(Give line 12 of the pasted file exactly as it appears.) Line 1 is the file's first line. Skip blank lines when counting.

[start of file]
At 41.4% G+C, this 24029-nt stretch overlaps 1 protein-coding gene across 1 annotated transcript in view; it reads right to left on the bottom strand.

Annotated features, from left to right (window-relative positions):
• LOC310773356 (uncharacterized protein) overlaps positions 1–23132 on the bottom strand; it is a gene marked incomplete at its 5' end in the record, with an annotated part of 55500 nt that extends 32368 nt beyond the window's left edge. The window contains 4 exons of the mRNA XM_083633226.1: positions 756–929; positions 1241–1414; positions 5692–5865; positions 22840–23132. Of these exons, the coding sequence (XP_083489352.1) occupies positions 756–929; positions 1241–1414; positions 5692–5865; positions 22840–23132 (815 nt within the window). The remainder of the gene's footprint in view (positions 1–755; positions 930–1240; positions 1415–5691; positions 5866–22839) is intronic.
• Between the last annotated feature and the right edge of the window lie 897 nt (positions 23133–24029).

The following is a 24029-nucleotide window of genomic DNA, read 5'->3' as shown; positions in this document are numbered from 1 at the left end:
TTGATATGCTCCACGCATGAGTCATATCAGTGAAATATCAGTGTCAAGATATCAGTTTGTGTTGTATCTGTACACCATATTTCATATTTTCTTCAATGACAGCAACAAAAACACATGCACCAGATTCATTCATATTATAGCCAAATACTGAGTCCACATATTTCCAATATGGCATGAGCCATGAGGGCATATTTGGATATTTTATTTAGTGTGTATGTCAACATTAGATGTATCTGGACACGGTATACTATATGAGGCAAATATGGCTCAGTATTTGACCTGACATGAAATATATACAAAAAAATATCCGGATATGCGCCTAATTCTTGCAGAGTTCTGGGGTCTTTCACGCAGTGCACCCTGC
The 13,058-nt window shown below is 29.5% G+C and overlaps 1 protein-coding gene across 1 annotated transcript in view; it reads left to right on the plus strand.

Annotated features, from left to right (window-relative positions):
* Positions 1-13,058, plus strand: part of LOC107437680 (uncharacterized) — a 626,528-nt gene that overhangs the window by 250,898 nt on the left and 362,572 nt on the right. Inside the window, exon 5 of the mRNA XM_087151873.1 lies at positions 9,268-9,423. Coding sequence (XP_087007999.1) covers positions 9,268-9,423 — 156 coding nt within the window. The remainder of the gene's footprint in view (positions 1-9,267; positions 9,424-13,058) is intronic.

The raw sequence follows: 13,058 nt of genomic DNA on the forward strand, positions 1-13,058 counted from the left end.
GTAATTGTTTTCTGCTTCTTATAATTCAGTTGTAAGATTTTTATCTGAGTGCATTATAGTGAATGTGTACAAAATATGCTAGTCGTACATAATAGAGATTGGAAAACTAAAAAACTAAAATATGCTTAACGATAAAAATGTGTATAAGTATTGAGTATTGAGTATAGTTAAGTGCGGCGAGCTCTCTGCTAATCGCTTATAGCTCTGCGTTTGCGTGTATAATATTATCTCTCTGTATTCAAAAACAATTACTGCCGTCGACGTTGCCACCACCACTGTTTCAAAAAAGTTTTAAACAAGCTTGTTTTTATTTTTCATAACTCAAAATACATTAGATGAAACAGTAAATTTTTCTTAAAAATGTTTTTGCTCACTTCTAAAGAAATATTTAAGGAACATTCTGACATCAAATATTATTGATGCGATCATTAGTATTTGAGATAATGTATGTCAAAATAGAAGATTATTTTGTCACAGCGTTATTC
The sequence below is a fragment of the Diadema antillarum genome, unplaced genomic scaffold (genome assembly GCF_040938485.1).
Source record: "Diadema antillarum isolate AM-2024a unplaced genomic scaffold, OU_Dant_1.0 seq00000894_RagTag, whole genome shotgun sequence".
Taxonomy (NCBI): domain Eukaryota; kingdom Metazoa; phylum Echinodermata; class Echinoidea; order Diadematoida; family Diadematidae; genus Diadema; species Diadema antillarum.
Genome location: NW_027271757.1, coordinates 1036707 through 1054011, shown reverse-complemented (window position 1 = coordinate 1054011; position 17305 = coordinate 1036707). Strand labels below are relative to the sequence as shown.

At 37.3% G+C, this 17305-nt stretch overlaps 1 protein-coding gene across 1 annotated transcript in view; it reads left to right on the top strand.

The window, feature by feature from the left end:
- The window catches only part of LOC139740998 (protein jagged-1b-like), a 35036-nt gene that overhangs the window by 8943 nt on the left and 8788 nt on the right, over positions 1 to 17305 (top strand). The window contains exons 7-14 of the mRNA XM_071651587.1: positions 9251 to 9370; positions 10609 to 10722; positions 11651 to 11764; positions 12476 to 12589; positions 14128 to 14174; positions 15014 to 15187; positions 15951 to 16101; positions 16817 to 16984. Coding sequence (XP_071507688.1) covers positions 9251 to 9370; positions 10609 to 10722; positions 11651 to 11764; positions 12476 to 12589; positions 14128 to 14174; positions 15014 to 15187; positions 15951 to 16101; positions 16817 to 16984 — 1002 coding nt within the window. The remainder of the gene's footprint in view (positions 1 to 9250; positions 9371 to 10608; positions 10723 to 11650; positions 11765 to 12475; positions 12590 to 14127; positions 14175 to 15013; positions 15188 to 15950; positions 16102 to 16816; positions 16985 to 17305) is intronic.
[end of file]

The sequence below is a fragment of the Diadema antillarum genome, unplaced genomic scaffold (genome assembly GCF_040938485.1).